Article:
Liberty Union Thurston High School
Based on the recommendations of our engineering study, the district proceeded with this very complicated 99,997 SF renovation of the existing high school. Minimal environmental impact and LEED Silver certification were project goals. The project was designed for maximum utilization of the existing building and systems that were judged to be serviceable and retained life expectancies in excess of the rest of the structure. By incorporating material reuse to the maximum practicable the project reduces pollution, has less demand on natural resources and significantly lessens the demolition waste generated. This project achieved LEED Silver Certification in November of 2012.
An example of this concept is the renovation of the existing air handlers and the cleaning of the existing medium pressure ductwork. Essential updates were included with the renovation to improve energy efficiency, without completely replacing systems. This approach gives the owner the benefits of modern technology while adhering to the sustainable design principle of building and resource reuse. The building design used sustainable and environmental practices in evaluating all the existing systems to decide to reuse or provide new. Systems included plumbing, fire protection, electrical power and lighting, as well as technology, communication, security systems as described in the 2007 Ohio School Design Manual.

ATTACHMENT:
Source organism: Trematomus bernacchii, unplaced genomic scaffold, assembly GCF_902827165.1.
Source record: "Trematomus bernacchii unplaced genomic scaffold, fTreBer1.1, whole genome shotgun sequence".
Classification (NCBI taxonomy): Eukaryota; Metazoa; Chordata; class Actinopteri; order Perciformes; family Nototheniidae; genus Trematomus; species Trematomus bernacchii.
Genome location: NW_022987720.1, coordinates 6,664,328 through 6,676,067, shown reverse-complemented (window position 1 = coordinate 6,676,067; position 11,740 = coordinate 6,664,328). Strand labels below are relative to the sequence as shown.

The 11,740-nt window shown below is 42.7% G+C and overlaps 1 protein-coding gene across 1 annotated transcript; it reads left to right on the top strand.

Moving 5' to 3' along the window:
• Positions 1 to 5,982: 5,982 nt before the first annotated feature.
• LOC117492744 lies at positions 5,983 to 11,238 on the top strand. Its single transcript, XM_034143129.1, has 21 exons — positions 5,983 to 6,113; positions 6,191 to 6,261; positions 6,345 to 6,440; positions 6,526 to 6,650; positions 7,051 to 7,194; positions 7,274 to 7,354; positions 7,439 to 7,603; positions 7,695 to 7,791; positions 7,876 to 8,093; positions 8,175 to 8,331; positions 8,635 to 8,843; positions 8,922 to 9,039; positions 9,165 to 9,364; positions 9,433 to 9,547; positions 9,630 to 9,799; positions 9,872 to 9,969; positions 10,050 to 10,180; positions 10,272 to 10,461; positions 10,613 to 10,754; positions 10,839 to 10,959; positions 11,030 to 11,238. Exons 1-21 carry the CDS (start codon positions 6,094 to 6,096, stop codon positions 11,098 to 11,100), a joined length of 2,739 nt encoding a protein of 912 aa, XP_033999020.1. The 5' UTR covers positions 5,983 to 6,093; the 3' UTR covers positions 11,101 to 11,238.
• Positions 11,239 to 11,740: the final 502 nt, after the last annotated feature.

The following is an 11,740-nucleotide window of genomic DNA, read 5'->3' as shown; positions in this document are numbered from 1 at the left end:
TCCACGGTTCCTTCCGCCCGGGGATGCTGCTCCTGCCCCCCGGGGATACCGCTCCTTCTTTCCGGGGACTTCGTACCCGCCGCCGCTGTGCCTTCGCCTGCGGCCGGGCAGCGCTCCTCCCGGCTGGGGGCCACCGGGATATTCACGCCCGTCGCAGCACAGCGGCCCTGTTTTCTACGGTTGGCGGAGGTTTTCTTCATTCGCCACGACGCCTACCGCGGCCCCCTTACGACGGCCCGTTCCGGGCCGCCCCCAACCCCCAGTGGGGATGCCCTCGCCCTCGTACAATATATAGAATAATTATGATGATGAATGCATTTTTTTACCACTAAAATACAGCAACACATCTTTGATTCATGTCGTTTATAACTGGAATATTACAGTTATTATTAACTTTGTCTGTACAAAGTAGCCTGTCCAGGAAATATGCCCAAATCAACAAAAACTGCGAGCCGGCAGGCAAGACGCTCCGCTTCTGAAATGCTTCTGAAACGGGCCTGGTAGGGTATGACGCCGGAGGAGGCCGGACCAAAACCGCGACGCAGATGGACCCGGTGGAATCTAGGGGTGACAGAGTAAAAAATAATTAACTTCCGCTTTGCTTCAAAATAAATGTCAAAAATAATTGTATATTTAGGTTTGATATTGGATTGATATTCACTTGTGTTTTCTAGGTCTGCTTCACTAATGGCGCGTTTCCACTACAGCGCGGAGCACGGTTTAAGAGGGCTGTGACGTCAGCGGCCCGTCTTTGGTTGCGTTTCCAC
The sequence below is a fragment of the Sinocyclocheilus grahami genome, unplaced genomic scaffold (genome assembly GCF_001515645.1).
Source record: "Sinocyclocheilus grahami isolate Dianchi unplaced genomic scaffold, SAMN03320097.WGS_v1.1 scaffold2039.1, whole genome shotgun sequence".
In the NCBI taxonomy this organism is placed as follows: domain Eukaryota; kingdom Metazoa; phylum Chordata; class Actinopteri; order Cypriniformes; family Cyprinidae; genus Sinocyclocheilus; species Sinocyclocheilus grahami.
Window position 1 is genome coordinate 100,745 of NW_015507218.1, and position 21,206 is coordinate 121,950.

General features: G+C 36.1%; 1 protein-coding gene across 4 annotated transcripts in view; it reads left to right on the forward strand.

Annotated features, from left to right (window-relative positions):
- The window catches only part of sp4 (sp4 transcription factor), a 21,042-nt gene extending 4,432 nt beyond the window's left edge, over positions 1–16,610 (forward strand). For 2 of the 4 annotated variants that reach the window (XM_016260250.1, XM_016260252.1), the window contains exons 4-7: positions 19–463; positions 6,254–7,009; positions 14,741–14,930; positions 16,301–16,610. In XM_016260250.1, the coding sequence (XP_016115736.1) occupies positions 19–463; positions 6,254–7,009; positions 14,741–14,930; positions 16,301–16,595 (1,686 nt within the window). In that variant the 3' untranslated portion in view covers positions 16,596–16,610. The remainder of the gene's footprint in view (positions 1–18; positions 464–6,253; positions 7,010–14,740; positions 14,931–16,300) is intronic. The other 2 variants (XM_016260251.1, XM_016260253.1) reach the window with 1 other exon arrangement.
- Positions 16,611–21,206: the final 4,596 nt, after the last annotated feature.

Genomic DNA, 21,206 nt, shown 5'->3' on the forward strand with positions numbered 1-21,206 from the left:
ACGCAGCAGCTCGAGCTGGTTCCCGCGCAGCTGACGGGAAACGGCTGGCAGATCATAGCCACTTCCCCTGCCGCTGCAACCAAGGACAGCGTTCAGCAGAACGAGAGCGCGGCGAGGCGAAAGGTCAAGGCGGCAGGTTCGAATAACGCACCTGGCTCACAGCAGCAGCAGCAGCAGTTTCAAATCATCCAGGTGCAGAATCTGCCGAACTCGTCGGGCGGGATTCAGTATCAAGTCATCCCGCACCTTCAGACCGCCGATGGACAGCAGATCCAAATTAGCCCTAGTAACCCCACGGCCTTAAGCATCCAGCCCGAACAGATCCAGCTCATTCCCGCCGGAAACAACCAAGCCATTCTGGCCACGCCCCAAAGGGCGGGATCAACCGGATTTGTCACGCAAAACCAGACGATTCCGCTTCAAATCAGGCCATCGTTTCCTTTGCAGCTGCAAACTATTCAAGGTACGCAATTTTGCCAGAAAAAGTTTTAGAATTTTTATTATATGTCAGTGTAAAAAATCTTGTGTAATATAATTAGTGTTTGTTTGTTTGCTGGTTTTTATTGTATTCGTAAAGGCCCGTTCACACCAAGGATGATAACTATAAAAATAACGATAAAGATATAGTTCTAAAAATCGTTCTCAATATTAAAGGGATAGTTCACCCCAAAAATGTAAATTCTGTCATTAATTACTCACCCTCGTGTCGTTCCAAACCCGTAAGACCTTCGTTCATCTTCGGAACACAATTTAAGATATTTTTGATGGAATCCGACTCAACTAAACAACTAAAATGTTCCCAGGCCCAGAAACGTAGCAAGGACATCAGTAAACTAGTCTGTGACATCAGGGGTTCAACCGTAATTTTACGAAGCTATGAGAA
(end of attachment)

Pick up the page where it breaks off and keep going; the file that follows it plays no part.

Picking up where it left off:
The project included the replacement of two chillers of 145 nominal tons each. The chillers were specified and furnished with a heat recovery de-super-heater. Using heat that would otherwise be wasted to supplement the heating water system saves energy,resources and money for the school district. The air side of the system is a VAV with hot water reheats on each zone VAV box. Using heat recovered from the chiller to provide hot water for the reheat coils is the perfect application for recovered heat energy. Two new fully modulating boilers provide additional heat when necessary. The calculated energy savings of the systems are 26.2% compared to systems meeting ASHRAE 90.1 2004.